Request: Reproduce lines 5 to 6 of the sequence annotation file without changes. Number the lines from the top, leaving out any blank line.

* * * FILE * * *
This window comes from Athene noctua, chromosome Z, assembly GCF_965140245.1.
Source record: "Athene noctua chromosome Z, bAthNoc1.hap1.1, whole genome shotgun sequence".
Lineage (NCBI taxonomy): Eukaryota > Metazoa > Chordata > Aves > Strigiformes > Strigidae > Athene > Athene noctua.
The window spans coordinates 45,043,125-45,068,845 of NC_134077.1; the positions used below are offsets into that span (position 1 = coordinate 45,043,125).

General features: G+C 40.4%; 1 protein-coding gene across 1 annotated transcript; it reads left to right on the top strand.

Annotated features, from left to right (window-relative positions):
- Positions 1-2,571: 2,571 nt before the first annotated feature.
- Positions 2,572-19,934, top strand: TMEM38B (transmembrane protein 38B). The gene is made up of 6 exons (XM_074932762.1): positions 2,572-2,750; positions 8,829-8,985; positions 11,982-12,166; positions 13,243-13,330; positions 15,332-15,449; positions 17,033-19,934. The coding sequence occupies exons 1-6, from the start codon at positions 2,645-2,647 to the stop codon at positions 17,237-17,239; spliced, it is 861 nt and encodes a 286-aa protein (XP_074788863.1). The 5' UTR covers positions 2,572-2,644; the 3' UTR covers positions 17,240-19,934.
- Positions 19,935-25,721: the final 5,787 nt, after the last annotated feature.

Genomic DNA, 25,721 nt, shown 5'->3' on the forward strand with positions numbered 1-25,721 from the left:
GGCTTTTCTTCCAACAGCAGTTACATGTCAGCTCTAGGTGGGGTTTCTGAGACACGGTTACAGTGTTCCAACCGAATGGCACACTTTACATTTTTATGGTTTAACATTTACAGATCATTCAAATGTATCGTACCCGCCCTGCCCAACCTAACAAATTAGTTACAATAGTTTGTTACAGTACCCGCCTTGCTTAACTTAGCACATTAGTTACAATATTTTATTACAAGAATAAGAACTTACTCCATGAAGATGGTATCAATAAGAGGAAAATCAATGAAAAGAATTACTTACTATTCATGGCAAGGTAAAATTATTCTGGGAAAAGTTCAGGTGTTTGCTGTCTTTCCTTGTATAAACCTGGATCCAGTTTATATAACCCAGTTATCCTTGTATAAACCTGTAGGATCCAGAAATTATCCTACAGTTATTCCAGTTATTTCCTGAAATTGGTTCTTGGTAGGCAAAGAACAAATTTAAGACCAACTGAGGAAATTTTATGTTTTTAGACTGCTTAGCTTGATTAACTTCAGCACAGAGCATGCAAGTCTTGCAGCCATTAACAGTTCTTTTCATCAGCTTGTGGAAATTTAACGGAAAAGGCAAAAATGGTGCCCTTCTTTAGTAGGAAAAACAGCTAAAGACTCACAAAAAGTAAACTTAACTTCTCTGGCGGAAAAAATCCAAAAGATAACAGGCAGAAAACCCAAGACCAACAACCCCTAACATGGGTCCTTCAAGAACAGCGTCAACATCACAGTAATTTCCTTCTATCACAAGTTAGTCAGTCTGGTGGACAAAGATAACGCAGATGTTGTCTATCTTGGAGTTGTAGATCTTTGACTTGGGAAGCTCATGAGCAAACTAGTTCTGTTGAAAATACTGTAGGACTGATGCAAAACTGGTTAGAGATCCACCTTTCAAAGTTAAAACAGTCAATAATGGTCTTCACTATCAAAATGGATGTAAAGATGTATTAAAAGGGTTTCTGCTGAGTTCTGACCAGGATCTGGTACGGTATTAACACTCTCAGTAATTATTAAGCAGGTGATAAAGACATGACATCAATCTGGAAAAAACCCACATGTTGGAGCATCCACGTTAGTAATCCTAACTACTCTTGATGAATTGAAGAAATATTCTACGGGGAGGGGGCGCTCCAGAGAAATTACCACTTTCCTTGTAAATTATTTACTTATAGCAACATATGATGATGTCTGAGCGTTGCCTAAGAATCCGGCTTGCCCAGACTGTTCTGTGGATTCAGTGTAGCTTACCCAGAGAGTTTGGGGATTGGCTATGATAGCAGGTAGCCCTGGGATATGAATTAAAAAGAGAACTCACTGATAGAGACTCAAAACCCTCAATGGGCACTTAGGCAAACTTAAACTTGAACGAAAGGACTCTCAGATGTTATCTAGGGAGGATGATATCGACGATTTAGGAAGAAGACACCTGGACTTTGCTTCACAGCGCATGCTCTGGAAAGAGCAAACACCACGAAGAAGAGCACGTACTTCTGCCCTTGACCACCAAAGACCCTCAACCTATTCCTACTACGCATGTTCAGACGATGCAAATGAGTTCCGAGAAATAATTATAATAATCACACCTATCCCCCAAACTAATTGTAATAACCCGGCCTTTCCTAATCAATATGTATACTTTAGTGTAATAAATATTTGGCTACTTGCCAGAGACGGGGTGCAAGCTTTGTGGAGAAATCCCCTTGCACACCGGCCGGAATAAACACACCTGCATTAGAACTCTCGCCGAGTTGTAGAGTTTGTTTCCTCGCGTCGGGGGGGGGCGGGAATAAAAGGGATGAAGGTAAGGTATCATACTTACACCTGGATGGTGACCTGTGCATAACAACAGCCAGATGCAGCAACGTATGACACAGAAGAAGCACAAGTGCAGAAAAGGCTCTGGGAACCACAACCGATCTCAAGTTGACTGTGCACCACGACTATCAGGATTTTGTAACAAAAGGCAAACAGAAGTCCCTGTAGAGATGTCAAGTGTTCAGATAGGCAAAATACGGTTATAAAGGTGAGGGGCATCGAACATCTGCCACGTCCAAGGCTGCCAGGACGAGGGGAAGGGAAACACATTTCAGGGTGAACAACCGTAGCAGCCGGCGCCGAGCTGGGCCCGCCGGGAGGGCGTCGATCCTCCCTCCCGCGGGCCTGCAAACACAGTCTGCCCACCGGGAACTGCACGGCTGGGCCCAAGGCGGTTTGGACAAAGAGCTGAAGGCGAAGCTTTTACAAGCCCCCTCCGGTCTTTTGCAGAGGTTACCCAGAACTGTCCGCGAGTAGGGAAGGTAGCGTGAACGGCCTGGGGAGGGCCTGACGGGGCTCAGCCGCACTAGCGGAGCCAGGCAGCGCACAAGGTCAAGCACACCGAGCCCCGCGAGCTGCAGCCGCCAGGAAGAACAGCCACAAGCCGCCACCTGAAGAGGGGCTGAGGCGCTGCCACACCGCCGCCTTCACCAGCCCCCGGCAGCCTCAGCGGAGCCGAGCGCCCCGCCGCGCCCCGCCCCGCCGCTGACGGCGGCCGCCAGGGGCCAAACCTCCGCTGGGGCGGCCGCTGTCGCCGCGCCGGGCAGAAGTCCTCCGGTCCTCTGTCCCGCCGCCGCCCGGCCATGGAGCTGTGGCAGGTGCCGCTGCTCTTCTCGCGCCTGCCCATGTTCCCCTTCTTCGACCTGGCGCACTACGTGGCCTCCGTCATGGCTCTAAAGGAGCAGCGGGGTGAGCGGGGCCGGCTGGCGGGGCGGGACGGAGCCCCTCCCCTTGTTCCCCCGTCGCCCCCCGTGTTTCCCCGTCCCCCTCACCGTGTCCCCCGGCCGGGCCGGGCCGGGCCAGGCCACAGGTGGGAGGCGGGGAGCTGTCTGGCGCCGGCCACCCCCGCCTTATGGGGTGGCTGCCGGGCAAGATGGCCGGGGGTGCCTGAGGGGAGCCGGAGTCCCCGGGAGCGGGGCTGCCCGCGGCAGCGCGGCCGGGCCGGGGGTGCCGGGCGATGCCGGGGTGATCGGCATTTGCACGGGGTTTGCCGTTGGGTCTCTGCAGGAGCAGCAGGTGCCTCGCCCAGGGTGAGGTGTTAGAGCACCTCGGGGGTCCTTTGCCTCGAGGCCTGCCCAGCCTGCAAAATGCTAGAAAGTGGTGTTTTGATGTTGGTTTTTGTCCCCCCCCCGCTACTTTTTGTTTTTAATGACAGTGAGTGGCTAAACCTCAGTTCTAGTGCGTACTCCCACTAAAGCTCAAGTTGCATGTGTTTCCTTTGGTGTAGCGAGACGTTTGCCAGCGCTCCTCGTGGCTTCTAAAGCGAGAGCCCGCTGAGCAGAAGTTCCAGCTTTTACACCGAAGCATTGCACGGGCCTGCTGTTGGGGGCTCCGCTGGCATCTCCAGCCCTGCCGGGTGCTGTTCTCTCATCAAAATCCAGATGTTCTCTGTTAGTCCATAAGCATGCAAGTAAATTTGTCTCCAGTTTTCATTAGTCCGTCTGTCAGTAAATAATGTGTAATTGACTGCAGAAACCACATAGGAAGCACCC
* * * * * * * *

General features: G+C 40.4%; 1 protein-coding gene across 1 annotated transcript; it reads left to right on the top strand.

Annotated features, from left to right (window-relative positions):